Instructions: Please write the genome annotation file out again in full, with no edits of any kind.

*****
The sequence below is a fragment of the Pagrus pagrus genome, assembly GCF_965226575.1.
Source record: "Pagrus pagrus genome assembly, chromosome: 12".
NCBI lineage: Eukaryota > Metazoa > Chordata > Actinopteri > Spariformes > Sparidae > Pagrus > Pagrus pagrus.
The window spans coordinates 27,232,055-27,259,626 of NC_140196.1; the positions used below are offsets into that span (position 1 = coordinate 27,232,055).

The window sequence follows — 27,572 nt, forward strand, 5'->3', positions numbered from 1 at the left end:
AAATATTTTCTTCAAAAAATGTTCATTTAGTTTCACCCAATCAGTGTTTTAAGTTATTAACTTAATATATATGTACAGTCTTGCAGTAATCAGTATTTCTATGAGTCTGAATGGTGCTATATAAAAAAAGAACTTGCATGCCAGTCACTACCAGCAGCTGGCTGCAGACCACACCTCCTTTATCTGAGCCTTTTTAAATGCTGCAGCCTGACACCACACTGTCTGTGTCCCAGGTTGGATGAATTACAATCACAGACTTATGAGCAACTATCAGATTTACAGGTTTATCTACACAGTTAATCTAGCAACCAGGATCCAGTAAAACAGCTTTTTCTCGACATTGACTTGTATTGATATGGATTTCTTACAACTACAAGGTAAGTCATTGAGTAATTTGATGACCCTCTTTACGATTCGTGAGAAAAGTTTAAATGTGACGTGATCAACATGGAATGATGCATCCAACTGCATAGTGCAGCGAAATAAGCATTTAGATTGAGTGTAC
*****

The sequence below is a fragment of the Pagrus pagrus genome, assembly GCF_965226575.1.
Source record: "Pagrus pagrus genome assembly, chromosome: 12".
NCBI lineage: Eukaryota > Metazoa > Chordata > Actinopteri > Spariformes > Sparidae > Pagrus > Pagrus pagrus.
The window spans coordinates 27,232,055-27,259,626 of NC_140196.1; the positions used below are offsets into that span (position 1 = coordinate 27,232,055).

The window sequence follows — 27,572 nt, forward strand, 5'->3', positions numbered from 1 at the left end:
AAATATTTTCTTCAAAAAATGTTCATTTAGTTTCACCCAATCAGTGTTTTAAGTTATTAACTTAATATATATGTACAGTCTTGCAGTAATCAGTATTTCTATGAGTCTGAATGGTGCTATATAAAAAAAGAACTTGCATGCCAGTCACTACCAGCAGCTGGCTGCAGACCACACCTCCTTTATCTGAGCCTTTTTAAATGCTGCAGCCTGACACCACACTGTCTGTGTCCCAGGTTGGATGAATTACAATCACAGACTTATGAGCAACTATCAGATTTACAGGTTTATCTACACAGTTAATCTAGCAACCAGGATCCAGTAAAACAGCTTTTTCTCGACATTGACTTGTATTGATATGGATTTCTTACAACTACAAGGTAAGTCATTGAGTAATTTGATGACCCTCTTTACGATTCGTGAGAAAAGTTTAAATGTGACGTGATCAACATGGAATGATGCATCCAACTGCATAGTGCAGCGAAATAAGCATTTAGATTGAGTGTAC